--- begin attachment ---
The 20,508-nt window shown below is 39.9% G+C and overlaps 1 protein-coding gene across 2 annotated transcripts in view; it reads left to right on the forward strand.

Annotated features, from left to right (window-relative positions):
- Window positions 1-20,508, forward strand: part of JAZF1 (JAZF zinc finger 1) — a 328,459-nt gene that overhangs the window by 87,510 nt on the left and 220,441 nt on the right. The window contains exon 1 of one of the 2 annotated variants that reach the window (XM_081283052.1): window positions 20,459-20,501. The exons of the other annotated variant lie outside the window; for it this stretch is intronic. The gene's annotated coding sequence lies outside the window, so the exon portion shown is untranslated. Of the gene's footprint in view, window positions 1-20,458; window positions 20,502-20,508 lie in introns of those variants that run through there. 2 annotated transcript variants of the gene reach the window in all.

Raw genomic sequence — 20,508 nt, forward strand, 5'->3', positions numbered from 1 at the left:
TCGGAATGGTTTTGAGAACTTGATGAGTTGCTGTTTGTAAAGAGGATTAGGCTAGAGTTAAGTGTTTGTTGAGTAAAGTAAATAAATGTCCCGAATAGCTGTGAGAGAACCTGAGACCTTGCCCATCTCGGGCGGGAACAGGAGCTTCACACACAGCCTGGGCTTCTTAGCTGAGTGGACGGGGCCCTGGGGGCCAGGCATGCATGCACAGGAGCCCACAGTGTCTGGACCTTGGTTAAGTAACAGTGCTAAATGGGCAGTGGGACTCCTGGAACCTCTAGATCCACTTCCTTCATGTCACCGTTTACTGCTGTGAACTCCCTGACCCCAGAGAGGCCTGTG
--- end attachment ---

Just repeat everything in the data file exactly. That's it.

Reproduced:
The 20,508-nt window shown below is 39.9% G+C and overlaps 1 protein-coding gene across 2 annotated transcripts in view; it reads left to right on the forward strand.

Annotated features, from left to right (window-relative positions):
- Window positions 1-20,508, forward strand: part of JAZF1 (JAZF zinc finger 1) — a 328,459-nt gene that overhangs the window by 87,510 nt on the left and 220,441 nt on the right. The window contains exon 1 of one of the 2 annotated variants that reach the window (XM_081283052.1): window positions 20,459-20,501. The exons of the other annotated variant lie outside the window; for it this stretch is intronic. The gene's annotated coding sequence lies outside the window, so the exon portion shown is untranslated. Of the gene's footprint in view, window positions 1-20,458; window positions 20,502-20,508 lie in introns of those variants that run through there. 2 annotated transcript variants of the gene reach the window in all.

Raw genomic sequence — 20,508 nt, forward strand, 5'->3', positions numbered from 1 at the left:
TCGGAATGGTTTTGAGAACTTGATGAGTTGCTGTTTGTAAAGAGGATTAGGCTAGAGTTAAGTGTTTGTTGAGTAAAGTAAATAAATGTCCCGAATAGCTGTGAGAGAACCTGAGACCTTGCCCATCTCGGGCGGGAACAGGAGCTTCACACACAGCCTGGGCTTCTTAGCTGAGTGGACGGGGCCCTGGGGGCCAGGCATGCATGCACAGGAGCCCACAGTGTCTGGACCTTGGTTAAGTAACAGTGCTAAATGGGCAGTGGGACTCCTGGAACCTCTAGATCCACTTCCTTCATGTCACCGTTTACTGCTGTGAACTCCCTGACCCCAGAGAGGCCTGTG